SportsTalk Live Podcast: John Fox hasn't decided who will get first-team QB reps on Sunday

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USA TODAY

SportsTalk Live Podcast: John Fox hasn't decided who will get first-team QB reps on Sunday

David Haugh (Chicago Tribune), Phil Rogers (MLB.com) and Anthony Herron (670 The Score) join Kap on the panel. 

John Fox hasn’t decided who will get reps with the first-team in Sunday’s all-important third preseason game? Could Mitch Trubisky get a look with the ones?

Javy Baez hustles and scores the winning run for the Cubs. Is his the most entertaining athlete in Chicago? Plus will Nicky Delmonico still be on the White Sox in a few years when they are ready to contend for the postseason?

Listen to the full epidsode here

For Mitch Trubisky and the Bears' QBs, things remain status quo...for now

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USA Today Sports Images

For Mitch Trubisky and the Bears' QBs, things remain status quo...for now

Is there a way for Mitch Trubisky to take first-team snaps in Sunday’s all-important preseason game No. 3 without slighting Mike Glennon?

“I think probably not,” coach John Fox said. “… We’ll evaluate that and see where that goes.”

That’s not a definite answer, but Fox also didn’t totally dodge the question posed to him after Monday’s practice at Halas Hall. And it doesn't mean the Bears won't necessarily still give Trubisky some first-team work. 

Fox, though, stressed earlier in his press conference that he and his coaching staff haven’t talked about what the plan will be for Glennon, Trubisky and Mark Sanchez Sunday against the Tennessee Titans. 

“We’re very, very early,” Fox said. “We’re not even into preparation for the Titans yet. We’ll meet on that. We’ll talk, and we’ll keep you guys posted.”

Trubisky, as expected and for the second consecutive game, was the third Bears’ quarterback to take the field Saturday night against Arizona, taking over for Sanchez after the veteran backup played one series. Whether or not Sanchez plays on Sunday is another question, but the 2,285 passes he’s attempted in his seven-year career (compared to 630 for Glennon and zero for Trubisky) mean the Bears feel comfortable cutting into his snaps to give more to Glennon and/or Trubisky.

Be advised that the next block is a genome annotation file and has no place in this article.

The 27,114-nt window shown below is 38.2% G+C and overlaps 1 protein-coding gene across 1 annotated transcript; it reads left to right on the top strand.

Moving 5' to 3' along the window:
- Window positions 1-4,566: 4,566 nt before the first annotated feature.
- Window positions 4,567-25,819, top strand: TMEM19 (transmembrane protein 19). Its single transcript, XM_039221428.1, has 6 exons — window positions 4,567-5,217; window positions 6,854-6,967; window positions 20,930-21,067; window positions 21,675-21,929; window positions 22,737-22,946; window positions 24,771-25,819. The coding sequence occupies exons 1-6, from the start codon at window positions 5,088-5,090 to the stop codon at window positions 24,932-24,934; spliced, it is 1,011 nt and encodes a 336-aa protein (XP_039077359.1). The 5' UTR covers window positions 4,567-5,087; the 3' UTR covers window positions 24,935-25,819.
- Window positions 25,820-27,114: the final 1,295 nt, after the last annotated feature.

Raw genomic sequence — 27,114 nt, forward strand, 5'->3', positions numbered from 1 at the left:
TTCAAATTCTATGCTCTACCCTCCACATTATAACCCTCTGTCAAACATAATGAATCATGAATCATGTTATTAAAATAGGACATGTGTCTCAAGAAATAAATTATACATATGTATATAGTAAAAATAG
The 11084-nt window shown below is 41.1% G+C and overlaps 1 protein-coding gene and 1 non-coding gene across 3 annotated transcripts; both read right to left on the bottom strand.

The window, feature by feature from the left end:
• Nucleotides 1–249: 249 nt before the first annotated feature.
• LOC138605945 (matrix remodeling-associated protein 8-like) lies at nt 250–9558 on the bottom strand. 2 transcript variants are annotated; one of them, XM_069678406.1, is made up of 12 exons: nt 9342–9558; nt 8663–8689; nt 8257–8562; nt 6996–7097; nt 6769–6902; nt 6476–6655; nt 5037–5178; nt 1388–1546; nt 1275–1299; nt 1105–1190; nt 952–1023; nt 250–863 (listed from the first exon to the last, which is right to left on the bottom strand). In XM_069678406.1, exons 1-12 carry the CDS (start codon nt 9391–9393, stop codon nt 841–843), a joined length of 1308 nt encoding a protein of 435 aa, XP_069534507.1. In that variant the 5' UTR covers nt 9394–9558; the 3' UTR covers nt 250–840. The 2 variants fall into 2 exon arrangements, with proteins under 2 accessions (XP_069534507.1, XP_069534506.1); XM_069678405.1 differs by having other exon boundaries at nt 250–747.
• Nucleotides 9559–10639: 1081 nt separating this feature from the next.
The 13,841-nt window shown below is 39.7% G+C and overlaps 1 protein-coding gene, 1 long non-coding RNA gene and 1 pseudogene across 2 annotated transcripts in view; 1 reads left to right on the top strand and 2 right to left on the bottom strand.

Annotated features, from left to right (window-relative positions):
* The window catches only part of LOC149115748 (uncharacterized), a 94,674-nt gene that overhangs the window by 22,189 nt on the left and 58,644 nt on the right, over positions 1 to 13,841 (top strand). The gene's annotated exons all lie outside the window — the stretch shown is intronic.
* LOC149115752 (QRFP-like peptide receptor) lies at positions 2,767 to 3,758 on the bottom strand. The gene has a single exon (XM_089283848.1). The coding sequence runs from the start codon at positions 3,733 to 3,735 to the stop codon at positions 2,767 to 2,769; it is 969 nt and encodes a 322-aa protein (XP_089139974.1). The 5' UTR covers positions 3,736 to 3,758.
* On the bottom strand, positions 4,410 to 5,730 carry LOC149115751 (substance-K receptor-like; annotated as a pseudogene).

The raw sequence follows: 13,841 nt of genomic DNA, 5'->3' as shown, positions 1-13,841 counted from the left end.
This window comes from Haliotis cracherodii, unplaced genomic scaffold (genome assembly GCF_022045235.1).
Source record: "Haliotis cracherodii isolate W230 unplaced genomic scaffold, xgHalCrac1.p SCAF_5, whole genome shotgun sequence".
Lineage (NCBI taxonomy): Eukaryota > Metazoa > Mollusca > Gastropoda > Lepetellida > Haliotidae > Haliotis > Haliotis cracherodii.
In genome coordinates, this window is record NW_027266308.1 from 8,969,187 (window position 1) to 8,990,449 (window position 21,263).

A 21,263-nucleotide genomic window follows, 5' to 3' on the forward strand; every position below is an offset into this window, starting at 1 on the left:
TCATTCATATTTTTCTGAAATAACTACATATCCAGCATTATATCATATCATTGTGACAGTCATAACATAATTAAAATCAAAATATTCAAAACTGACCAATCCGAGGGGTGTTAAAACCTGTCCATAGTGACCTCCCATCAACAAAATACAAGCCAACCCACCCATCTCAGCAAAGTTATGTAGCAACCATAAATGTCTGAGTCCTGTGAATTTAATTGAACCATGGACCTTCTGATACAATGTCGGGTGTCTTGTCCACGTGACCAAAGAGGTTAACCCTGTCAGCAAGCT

Testing Trubisky — who’s largely played with and faced third and fourth stringers — with running a first-team offense against first-team defense could provide an important evaluation in his development. Fox, though, has said that getting Trubisky reps, no matter with what team, is the most important thing the team can do for his growth during training camp. 

Trubisky was hit hard a few times against Arizona behind the Bears’ third-string offensive line and played mostly with undrafted rookie Joshua Rounds as his running back. While he made a couple of poor throws — Tanner Gentry’s offensive pass interference probably prevented an interception — he finished his night having completed six of eight passes for 60 yards with a touchdown. 

“I thought again he showed good toughness,” Fox said. “I think he took a couple shots. They did a couple things different we hadn’t seen, as far as (our) protection. But I thought he showed good accuracy, probably mainly a couple decisions that he’d probably change. But I thought all in all he did well.”